Thirteen nuns freed after being kidnapped by Syrian rebels have arrived in Damascus, ending a three-month ordeal in a rare prisoner exchange with the government.
A ceremony to welcome the nuns was held on Monday at the Church of the Cross in the predominantly Christian neighbourhood of Qassaa.
The release of the Greek Orthodox nuns came in exchange for 153 female prisoners held by the government after a deal was struck through Qatari-Lebanese mediation.
However, Abbas Ibrahim, head of the Lebanese general security, said on Monday morning that the government was selective in who were freed from the prisons.
“There are some who were imprisoned in Syrian jails who were released, except for those who committed major crimes. They were taken off the list,” he said.
Acting Qatari ambassador to Lebanon, Ali al-Malki, told Al Jazeera that media reports of a delay in the operation to free the nuns due to rebels asking for ransom money were false.
“There were some media reports that logistical delays had something to do with some financial reasons … there was no ransom paid,” al-Malki said.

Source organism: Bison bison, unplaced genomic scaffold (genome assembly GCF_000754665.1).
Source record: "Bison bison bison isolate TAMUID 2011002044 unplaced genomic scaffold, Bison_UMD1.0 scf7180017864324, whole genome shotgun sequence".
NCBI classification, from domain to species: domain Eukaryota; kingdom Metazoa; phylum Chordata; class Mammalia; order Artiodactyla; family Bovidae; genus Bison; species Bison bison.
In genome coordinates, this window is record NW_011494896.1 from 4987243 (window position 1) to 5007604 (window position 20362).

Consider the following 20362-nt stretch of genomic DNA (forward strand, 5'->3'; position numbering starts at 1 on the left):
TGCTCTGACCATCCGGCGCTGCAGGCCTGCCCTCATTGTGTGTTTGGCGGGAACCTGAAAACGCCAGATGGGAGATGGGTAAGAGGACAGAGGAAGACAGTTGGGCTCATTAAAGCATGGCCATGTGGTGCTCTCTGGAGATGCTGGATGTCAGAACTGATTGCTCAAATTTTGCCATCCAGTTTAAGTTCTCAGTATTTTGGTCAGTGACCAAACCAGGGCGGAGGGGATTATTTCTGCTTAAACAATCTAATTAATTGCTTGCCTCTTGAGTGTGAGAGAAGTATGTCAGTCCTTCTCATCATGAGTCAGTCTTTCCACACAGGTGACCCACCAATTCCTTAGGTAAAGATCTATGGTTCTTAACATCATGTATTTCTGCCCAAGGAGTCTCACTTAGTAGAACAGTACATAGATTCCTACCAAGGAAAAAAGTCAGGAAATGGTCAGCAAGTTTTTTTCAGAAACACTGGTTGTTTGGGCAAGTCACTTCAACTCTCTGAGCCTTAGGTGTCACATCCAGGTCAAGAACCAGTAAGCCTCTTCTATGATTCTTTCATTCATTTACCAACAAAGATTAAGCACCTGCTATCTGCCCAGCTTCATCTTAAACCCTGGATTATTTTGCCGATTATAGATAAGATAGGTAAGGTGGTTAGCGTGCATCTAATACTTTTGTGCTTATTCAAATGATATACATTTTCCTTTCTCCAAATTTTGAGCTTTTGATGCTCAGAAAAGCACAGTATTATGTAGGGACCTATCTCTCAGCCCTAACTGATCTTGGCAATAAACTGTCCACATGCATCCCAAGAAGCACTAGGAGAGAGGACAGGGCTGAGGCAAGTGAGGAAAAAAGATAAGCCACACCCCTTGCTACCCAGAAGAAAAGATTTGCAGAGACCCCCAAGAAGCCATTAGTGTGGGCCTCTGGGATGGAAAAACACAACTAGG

The nuns went missing in December after fighters took the ancient quarter of the Christian town of Maaloula north of Damascus.
They were later moved from their monastery of Mar Thecla in Maaloula to the rebel-held town of Yabroud, which is now the focus of a government military offensive.
In Damascus, the nuns prayed before heading to the Greek Orthodox Patriarchate in Old Damascus, where they will now stay, state news agency SANA reported.
Patriarchal assistant Bishop Luca al-Khoury, a frequent defender of President Bashar al-Assad’s rule, led the official church reception to greet the nuns. He accused the rebels fighting to overthrow Assad of targeting Syria’s patchwork of religious minorities.
“Syria, which does not differentiate between Muslims and Christians, is targeted … by the armed terrorist groups who don’t understand anything but the language of killing and destruction,” he said.
Although the nuns appear to have been treated well, their seizure confirmed the fears of many Syrian Christians that they were being targeted by the rebels in the increasingly sectarian three-year conflict.
Before the war, about ten percent of Syria’s 20-million population were Christians, while about 70 percent were Sunni Muslims.
More than 2.5 million people have fled the country since the conflict began and an estimated 140,000 others have been killed.